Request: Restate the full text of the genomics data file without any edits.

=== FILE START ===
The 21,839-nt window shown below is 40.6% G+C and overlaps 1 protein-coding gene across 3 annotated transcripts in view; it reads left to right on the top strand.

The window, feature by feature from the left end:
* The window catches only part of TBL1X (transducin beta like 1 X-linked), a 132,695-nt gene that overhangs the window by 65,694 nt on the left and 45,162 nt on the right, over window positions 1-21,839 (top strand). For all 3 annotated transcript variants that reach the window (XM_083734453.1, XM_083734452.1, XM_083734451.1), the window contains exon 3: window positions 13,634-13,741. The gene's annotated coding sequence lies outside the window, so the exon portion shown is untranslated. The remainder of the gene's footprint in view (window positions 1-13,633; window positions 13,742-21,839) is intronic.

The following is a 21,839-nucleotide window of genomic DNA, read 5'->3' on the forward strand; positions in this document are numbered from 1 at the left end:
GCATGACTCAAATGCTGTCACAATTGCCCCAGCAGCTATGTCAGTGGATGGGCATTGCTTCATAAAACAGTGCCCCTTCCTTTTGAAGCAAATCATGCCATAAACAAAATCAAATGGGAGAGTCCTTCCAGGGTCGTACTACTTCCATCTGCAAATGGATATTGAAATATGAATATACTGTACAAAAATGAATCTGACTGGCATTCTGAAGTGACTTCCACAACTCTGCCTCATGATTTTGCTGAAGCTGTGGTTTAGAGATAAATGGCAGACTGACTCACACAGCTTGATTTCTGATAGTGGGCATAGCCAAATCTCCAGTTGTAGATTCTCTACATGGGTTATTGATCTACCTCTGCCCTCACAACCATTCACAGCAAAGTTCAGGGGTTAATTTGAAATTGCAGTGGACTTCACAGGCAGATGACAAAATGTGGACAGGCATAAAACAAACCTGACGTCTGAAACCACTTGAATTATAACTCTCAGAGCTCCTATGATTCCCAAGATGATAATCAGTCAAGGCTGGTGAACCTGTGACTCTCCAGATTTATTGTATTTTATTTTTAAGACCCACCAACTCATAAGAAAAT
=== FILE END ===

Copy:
The 21,839-nt window shown below is 40.6% G+C and overlaps 1 protein-coding gene across 3 annotated transcripts in view; it reads left to right on the top strand.

The window, feature by feature from the left end:
* The window catches only part of TBL1X (transducin beta like 1 X-linked), a 132,695-nt gene that overhangs the window by 65,694 nt on the left and 45,162 nt on the right, over window positions 1-21,839 (top strand). For all 3 annotated transcript variants that reach the window (XM_083734453.1, XM_083734452.1, XM_083734451.1), the window contains exon 3: window positions 13,634-13,741. The gene's annotated coding sequence lies outside the window, so the exon portion shown is untranslated. The remainder of the gene's footprint in view (window positions 1-13,633; window positions 13,742-21,839) is intronic.

The following is a 21,839-nucleotide window of genomic DNA, read 5'->3' on the forward strand; positions in this document are numbered from 1 at the left end:
GCATGACTCAAATGCTGTCACAATTGCCCCAGCAGCTATGTCAGTGGATGGGCATTGCTTCATAAAACAGTGCCCCTTCCTTTTGAAGCAAATCATGCCATAAACAAAATCAAATGGGAGAGTCCTTCCAGGGTCGTACTACTTCCATCTGCAAATGGATATTGAAATATGAATATACTGTACAAAAATGAATCTGACTGGCATTCTGAAGTGACTTCCACAACTCTGCCTCATGATTTTGCTGAAGCTGTGGTTTAGAGATAAATGGCAGACTGACTCACACAGCTTGATTTCTGATAGTGGGCATAGCCAAATCTCCAGTTGTAGATTCTCTACATGGGTTATTGATCTACCTCTGCCCTCACAACCATTCACAGCAAAGTTCAGGGGTTAATTTGAAATTGCAGTGGACTTCACAGGCAGATGACAAAATGTGGACAGGCATAAAACAAACCTGACGTCTGAAACCACTTGAATTATAACTCTCAGAGCTCCTATGATTCCCAAGATGATAATCAGTCAAGGCTGGTGAACCTGTGACTCTCCAGATTTATTGTATTTTATTTTTAAGACCCACCAACTCATAAGAAAAT